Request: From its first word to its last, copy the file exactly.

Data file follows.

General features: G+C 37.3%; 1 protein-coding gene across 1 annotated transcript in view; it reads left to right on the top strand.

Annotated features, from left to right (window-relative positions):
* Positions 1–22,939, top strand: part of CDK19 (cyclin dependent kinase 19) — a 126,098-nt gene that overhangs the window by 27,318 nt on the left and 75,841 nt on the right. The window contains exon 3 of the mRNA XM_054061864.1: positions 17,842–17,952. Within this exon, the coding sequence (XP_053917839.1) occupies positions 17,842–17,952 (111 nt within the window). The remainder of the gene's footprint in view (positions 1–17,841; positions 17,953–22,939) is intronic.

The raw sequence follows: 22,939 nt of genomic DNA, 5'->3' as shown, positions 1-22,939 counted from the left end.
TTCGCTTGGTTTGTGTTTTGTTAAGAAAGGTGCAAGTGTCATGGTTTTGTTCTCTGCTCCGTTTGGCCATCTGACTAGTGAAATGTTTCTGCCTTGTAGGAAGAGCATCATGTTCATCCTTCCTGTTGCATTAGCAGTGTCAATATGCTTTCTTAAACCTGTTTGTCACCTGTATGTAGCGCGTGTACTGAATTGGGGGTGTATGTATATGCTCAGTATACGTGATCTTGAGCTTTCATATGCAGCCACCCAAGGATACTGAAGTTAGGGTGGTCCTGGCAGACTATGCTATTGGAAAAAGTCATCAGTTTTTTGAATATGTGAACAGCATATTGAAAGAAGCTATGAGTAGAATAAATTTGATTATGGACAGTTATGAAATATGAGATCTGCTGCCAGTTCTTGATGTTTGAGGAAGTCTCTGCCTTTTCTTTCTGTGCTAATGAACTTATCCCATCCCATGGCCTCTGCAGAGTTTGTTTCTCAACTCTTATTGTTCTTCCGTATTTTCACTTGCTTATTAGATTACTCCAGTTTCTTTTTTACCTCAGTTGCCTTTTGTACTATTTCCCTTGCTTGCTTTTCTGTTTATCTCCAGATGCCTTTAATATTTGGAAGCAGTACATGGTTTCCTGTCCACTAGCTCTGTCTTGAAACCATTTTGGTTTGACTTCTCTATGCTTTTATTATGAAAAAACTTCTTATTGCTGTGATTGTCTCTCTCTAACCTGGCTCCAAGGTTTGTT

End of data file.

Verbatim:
General features: G+C 37.3%; 1 protein-coding gene across 1 annotated transcript in view; it reads left to right on the top strand.

Annotated features, from left to right (window-relative positions):
* Positions 1–22,939, top strand: part of CDK19 (cyclin dependent kinase 19) — a 126,098-nt gene that overhangs the window by 27,318 nt on the left and 75,841 nt on the right. The window contains exon 3 of the mRNA XM_054061864.1: positions 17,842–17,952. Within this exon, the coding sequence (XP_053917839.1) occupies positions 17,842–17,952 (111 nt within the window). The remainder of the gene's footprint in view (positions 1–17,841; positions 17,953–22,939) is intronic.

The raw sequence follows: 22,939 nt of genomic DNA, 5'->3' as shown, positions 1-22,939 counted from the left end.
TTCGCTTGGTTTGTGTTTTGTTAAGAAAGGTGCAAGTGTCATGGTTTTGTTCTCTGCTCCGTTTGGCCATCTGACTAGTGAAATGTTTCTGCCTTGTAGGAAGAGCATCATGTTCATCCTTCCTGTTGCATTAGCAGTGTCAATATGCTTTCTTAAACCTGTTTGTCACCTGTATGTAGCGCGTGTACTGAATTGGGGGTGTATGTATATGCTCAGTATACGTGATCTTGAGCTTTCATATGCAGCCACCCAAGGATACTGAAGTTAGGGTGGTCCTGGCAGACTATGCTATTGGAAAAAGTCATCAGTTTTTTGAATATGTGAACAGCATATTGAAAGAAGCTATGAGTAGAATAAATTTGATTATGGACAGTTATGAAATATGAGATCTGCTGCCAGTTCTTGATGTTTGAGGAAGTCTCTGCCTTTTCTTTCTGTGCTAATGAACTTATCCCATCCCATGGCCTCTGCAGAGTTTGTTTCTCAACTCTTATTGTTCTTCCGTATTTTCACTTGCTTATTAGATTACTCCAGTTTCTTTTTTACCTCAGTTGCCTTTTGTACTATTTCCCTTGCTTGCTTTTCTGTTTATCTCCAGATGCCTTTAATATTTGGAAGCAGTACATGGTTTCCTGTCCACTAGCTCTGTCTTGAAACCATTTTGGTTTGACTTCTCTATGCTTTTATTATGAAAAAACTTCTTATTGCTGTGATTGTCTCTCTCTAACCTGGCTCCAAGGTTTGTT